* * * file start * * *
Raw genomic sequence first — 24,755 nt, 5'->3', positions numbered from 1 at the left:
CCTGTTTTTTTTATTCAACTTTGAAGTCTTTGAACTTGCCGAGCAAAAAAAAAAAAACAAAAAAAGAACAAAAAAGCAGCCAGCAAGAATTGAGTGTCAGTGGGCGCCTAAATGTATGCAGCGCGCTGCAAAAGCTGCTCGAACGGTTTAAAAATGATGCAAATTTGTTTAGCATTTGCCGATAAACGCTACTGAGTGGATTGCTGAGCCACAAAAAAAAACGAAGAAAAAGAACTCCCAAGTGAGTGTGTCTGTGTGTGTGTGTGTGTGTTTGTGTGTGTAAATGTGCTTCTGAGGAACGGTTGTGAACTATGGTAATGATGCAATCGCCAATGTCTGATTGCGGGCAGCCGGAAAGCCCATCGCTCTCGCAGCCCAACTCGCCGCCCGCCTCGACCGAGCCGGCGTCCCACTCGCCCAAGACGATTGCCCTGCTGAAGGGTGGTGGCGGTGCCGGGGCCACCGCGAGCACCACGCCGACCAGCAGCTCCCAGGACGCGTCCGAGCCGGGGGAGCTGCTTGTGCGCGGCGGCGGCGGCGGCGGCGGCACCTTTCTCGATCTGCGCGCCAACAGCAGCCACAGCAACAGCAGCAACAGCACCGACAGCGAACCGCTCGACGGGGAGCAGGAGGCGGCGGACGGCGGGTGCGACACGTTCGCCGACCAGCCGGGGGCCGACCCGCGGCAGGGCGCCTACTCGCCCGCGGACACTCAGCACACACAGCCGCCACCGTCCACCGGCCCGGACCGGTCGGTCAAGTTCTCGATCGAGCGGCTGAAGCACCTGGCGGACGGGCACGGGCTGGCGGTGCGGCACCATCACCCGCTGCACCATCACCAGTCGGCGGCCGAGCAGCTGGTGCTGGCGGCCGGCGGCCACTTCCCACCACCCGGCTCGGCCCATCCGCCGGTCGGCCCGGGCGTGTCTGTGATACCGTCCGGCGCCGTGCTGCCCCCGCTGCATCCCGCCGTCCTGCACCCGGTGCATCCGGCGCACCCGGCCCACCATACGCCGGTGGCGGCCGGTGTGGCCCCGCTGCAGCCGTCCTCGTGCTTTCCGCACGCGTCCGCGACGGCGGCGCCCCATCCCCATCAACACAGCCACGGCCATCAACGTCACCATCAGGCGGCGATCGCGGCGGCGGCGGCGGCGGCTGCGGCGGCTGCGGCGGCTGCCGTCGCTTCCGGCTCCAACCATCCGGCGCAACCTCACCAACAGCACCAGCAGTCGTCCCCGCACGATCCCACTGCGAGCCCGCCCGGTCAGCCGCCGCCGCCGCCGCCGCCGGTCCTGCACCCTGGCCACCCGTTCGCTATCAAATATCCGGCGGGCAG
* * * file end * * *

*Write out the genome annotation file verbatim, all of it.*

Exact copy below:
Raw genomic sequence first — 24,755 nt, 5'->3', positions numbered from 1 at the left:
CCTGTTTTTTTTATTCAACTTTGAAGTCTTTGAACTTGCCGAGCAAAAAAAAAAAAACAAAAAAAGAACAAAAAAGCAGCCAGCAAGAATTGAGTGTCAGTGGGCGCCTAAATGTATGCAGCGCGCTGCAAAAGCTGCTCGAACGGTTTAAAAATGATGCAAATTTGTTTAGCATTTGCCGATAAACGCTACTGAGTGGATTGCTGAGCCACAAAAAAAAACGAAGAAAAAGAACTCCCAAGTGAGTGTGTCTGTGTGTGTGTGTGTGTGTTTGTGTGTGTAAATGTGCTTCTGAGGAACGGTTGTGAACTATGGTAATGATGCAATCGCCAATGTCTGATTGCGGGCAGCCGGAAAGCCCATCGCTCTCGCAGCCCAACTCGCCGCCCGCCTCGACCGAGCCGGCGTCCCACTCGCCCAAGACGATTGCCCTGCTGAAGGGTGGTGGCGGTGCCGGGGCCACCGCGAGCACCACGCCGACCAGCAGCTCCCAGGACGCGTCCGAGCCGGGGGAGCTGCTTGTGCGCGGCGGCGGCGGCGGCGGCGGCACCTTTCTCGATCTGCGCGCCAACAGCAGCCACAGCAACAGCAGCAACAGCACCGACAGCGAACCGCTCGACGGGGAGCAGGAGGCGGCGGACGGCGGGTGCGACACGTTCGCCGACCAGCCGGGGGCCGACCCGCGGCAGGGCGCCTACTCGCCCGCGGACACTCAGCACACACAGCCGCCACCGTCCACCGGCCCGGACCGGTCGGTCAAGTTCTCGATCGAGCGGCTGAAGCACCTGGCGGACGGGCACGGGCTGGCGGTGCGGCACCATCACCCGCTGCACCATCACCAGTCGGCGGCCGAGCAGCTGGTGCTGGCGGCCGGCGGCCACTTCCCACCACCCGGCTCGGCCCATCCGCCGGTCGGCCCGGGCGTGTCTGTGATACCGTCCGGCGCCGTGCTGCCCCCGCTGCATCCCGCCGTCCTGCACCCGGTGCATCCGGCGCACCCGGCCCACCATACGCCGGTGGCGGCCGGTGTGGCCCCGCTGCAGCCGTCCTCGTGCTTTCCGCACGCGTCCGCGACGGCGGCGCCCCATCCCCATCAACACAGCCACGGCCATCAACGTCACCATCAGGCGGCGATCGCGGCGGCGGCGGCGGCGGCTGCGGCGGCTGCGGCGGCTGCCGTCGCTTCCGGCTCCAACCATCCGGCGCAACCTCACCAACAGCACCAGCAGTCGTCCCCGCACGATCCCACTGCGAGCCCGCCCGGTCAGCCGCCGCCGCCGCCGCCGCCGGTCCTGCACCCTGGCCACCCGTTCGCTATCAAATATCCGGCGGGCAG